Sea-level contribution attributed to the Antarctic ice sheet between 1992 and 2017. Graphic: IMBIE / Planetary Visions

By Chris Mooney
13 June 2018

(The Washington Post) – Antarctica’s ice sheet is melting at a rapidly increasing rate, now pouring more than 200 billion tons of ice into the ocean annually and raising sea levels a half-millimeter every year, a team of 80 scientists reported Wednesday.

The melt rate has tripled in the past decade, the study concluded. If the acceleration continues, some of scientists’ worst fears about rising oceans could be realized, leaving low-lying cities and communities with less time to prepare than they had hoped.

The result also reinforces that nations have a short window — perhaps no more than a decade — to cut greenhouse-gas emissions if they hope to avert some of the worst consequences of climate change.

Antarctica, the planet’s largest ice sheet, lost 219 billion tons of ice annually from 2012 through 2017 — approximately triple the 73 billion-ton melt rate of a decade ago, the scientists concluded. From 1992 through 1997, Antarctica lost 49 billion tons of ice annually.

The study is the product of a large group of Antarctic experts who collectively reviewed 24 recent measurements of Antarctic ice loss, reconciling their differences to produce the most definitive figures yet on changes in Antarctica. Their results — known formally as the “Ice Sheet Mass Balance Inter-Comparison Exercise” (IMBIE) — were published Wednesday in the journal Nature. [cf. Antarctica ice-sheet melt increased sharply in 2012 – “The continent is causing sea levels to rise faster today than at any time in the past 25 years” –Des]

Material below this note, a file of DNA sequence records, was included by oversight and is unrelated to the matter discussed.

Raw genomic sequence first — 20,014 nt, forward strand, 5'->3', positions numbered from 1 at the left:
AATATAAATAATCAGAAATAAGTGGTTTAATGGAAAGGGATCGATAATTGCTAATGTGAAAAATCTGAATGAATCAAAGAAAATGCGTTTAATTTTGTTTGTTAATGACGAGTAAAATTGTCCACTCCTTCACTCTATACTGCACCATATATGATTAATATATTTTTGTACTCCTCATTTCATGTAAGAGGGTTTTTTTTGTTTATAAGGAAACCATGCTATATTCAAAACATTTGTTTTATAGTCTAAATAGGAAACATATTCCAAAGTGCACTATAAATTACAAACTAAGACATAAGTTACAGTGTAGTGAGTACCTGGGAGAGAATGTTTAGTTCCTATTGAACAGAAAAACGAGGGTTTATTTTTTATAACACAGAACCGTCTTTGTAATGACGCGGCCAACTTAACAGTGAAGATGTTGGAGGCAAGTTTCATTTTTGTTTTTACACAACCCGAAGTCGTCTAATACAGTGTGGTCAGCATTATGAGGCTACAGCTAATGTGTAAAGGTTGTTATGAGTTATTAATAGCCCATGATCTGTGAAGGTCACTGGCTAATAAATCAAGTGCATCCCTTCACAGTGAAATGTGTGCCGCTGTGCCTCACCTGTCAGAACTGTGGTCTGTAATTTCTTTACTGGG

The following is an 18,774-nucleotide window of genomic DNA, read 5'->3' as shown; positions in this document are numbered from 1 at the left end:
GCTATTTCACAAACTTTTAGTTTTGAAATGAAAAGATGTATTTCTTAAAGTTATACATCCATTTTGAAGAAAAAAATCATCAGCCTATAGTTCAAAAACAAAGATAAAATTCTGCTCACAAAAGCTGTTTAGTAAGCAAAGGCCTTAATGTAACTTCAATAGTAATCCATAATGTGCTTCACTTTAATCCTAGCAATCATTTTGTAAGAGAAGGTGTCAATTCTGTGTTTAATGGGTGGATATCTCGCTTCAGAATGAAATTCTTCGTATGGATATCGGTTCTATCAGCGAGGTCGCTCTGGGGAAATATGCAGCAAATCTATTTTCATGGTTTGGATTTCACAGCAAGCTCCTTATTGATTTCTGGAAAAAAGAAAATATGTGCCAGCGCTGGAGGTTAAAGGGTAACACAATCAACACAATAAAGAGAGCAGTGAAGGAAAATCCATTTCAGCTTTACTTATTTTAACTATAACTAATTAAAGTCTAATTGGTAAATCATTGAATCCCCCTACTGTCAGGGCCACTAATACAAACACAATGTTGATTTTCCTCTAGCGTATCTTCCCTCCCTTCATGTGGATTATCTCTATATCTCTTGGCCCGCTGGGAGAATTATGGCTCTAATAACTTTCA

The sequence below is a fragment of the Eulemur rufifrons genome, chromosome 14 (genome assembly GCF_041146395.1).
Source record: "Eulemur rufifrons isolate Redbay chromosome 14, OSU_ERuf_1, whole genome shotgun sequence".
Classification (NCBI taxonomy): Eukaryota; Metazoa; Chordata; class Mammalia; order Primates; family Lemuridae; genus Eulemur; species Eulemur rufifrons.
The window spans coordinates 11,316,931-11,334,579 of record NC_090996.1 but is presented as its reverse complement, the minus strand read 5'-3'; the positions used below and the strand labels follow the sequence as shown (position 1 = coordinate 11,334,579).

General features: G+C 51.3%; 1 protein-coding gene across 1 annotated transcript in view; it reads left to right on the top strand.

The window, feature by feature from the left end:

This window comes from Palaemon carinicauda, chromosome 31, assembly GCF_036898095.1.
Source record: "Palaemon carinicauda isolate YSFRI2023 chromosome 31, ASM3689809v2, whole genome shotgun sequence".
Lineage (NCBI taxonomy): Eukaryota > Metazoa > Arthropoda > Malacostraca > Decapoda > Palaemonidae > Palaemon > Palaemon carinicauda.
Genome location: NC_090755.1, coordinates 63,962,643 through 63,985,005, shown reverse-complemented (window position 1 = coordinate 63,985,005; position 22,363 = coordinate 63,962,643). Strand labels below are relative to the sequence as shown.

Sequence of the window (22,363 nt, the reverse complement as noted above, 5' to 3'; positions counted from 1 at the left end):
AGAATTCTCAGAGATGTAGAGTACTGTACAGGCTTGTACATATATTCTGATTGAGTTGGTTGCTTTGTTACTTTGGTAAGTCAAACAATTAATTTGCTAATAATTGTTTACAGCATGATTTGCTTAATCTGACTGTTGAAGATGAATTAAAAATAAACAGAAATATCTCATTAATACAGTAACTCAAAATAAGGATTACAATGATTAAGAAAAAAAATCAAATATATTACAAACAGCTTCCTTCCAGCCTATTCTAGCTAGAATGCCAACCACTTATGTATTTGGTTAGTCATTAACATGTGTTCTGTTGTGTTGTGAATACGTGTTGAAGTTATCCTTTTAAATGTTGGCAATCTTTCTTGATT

“We took all the estimates across all the different techniques, and we got this consensus,” said Isabella Velicogna, an Antarctic expert at the University of California at Irvine and one of the many authors from institutions in 14 countries. The lead authors was Andrew Shepherd of the University of Leeds in England and Erik Ivins of NASA’s Jet Propulsion Laboratory.

“The detailed record shows an acceleration, starting around 2002,” Beata Csatho, one of the study authors and a glaciologist at the University at Buffalo, said in an email.

Csatho noted that comparing the first and last five-year periods in the record reveals an even steeper acceleration. “Actually, if you compare 1997-2002 to 2012-2017, the increase is even larger, a factor of more than 5!!” she wrote. [more]

Antarctic ice loss has tripled in a decade. If that continues, we are in serious trouble.

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